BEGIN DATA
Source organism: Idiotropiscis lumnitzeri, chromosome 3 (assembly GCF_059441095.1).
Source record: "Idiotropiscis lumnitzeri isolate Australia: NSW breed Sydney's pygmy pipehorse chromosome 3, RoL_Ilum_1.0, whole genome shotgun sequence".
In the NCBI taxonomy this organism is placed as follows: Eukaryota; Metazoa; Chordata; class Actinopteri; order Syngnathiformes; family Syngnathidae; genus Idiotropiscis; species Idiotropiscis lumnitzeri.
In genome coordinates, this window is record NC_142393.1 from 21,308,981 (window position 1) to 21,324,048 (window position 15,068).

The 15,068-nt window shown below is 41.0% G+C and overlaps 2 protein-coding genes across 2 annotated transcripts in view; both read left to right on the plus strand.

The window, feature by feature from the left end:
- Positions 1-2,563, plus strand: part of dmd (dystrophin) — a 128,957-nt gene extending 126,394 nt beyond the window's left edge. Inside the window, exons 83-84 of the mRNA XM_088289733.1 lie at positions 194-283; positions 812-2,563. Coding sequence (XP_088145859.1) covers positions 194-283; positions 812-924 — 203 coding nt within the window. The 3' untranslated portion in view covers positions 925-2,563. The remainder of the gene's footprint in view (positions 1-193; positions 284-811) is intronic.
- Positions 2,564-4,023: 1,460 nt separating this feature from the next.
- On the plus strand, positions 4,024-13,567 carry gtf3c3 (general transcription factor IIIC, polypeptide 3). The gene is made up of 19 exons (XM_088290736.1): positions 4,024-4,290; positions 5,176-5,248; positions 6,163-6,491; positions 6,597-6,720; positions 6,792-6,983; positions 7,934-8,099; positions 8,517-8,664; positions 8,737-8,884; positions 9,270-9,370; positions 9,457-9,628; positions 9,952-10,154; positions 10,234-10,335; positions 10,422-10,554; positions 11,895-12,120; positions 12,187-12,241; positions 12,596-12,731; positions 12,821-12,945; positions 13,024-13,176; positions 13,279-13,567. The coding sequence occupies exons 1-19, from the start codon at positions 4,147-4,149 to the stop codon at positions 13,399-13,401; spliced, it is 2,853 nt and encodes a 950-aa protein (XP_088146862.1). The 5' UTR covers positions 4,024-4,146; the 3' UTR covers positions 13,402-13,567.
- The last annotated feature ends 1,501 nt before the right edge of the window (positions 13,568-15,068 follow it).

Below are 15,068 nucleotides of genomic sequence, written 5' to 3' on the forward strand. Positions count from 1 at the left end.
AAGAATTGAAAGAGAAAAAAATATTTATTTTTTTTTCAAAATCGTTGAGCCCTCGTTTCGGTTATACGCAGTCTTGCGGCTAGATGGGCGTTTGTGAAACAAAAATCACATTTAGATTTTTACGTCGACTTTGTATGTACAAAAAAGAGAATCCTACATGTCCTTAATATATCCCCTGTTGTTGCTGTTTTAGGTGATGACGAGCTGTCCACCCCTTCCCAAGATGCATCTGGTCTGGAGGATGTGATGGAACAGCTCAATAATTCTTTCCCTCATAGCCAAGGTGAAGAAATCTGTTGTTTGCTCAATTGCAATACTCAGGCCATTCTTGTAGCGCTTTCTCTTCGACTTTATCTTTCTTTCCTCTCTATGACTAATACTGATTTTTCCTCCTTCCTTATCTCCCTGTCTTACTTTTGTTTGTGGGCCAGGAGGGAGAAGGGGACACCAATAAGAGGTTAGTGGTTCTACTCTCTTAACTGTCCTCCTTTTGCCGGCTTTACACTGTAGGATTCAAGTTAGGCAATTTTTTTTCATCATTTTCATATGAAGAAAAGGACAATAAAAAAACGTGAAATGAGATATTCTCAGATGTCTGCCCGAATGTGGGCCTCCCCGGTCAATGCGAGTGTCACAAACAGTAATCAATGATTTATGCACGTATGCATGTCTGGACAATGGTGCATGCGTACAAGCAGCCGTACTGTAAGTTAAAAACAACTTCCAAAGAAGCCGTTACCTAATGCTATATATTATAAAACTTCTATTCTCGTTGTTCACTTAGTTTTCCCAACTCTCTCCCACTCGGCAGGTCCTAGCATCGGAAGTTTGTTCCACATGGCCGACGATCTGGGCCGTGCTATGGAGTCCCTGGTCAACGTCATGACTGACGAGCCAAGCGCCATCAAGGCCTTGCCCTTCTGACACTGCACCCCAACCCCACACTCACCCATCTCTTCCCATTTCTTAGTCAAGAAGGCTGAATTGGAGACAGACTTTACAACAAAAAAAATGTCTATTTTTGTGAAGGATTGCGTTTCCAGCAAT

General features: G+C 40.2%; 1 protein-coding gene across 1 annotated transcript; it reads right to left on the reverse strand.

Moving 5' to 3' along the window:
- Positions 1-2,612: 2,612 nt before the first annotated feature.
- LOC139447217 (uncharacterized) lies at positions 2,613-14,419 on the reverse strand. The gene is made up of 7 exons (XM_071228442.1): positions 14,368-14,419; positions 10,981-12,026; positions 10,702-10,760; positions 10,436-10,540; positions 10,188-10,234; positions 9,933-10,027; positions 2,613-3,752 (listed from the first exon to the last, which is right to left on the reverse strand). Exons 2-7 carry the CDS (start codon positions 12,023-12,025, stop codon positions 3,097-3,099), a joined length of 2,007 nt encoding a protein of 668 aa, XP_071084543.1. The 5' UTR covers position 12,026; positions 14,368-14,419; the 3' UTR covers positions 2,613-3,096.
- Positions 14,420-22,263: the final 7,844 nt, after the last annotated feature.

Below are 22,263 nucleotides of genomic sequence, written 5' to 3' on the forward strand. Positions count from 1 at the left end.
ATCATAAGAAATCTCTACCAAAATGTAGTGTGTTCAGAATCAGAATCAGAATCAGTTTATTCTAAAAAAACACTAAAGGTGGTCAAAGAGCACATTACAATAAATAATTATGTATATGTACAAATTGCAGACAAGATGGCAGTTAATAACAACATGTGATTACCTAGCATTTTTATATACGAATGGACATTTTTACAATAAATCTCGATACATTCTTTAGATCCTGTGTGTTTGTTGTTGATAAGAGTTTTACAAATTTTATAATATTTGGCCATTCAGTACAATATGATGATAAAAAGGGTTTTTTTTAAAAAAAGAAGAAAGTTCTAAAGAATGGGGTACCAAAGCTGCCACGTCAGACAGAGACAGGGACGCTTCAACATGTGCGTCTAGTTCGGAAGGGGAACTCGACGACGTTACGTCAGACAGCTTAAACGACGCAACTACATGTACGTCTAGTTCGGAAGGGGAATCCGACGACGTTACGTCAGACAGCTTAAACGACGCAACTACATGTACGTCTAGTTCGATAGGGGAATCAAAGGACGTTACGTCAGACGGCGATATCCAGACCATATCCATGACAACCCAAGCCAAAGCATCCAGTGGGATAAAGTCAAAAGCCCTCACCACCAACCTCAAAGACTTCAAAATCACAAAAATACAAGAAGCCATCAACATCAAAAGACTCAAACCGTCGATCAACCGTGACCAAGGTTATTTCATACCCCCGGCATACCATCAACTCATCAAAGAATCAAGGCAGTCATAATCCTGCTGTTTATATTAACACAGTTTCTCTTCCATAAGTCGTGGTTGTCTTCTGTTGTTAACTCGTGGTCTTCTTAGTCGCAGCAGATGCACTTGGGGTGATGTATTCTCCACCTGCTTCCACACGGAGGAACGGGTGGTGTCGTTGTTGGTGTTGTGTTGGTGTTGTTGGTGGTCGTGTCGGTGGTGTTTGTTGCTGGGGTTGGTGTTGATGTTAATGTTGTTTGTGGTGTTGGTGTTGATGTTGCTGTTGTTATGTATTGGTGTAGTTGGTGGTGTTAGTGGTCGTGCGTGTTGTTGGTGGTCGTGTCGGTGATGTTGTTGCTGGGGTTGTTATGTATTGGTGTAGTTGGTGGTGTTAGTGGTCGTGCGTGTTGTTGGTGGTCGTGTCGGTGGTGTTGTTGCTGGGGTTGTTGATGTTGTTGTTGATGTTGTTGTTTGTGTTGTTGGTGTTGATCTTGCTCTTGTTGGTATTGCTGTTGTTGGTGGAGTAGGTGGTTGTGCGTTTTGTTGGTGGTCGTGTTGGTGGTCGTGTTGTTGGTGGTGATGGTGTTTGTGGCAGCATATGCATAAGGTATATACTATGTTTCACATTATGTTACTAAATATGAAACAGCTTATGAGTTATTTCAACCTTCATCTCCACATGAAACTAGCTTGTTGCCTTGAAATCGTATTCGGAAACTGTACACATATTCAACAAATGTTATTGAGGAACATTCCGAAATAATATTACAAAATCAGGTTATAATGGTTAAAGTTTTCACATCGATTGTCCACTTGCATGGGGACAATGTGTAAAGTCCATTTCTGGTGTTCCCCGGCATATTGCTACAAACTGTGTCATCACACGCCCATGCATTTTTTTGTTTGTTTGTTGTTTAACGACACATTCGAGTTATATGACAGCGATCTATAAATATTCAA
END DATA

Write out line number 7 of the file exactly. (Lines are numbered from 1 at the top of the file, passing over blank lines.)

- Positions 1-2,563, plus strand: part of dmd (dystrophin) — a 128,957-nt gene extending 126,394 nt beyond the window's left edge. Inside the window, exons 83-84 of the mRNA XM_088289733.1 lie at positions 194-283; positions 812-2,563. Coding sequence (XP_088145859.1) covers positions 194-283; positions 812-924 — 203 coding nt within the window. The 3' untranslated portion in view covers positions 925-2,563. The remainder of the gene's footprint in view (positions 1-193; positions 284-811) is intronic.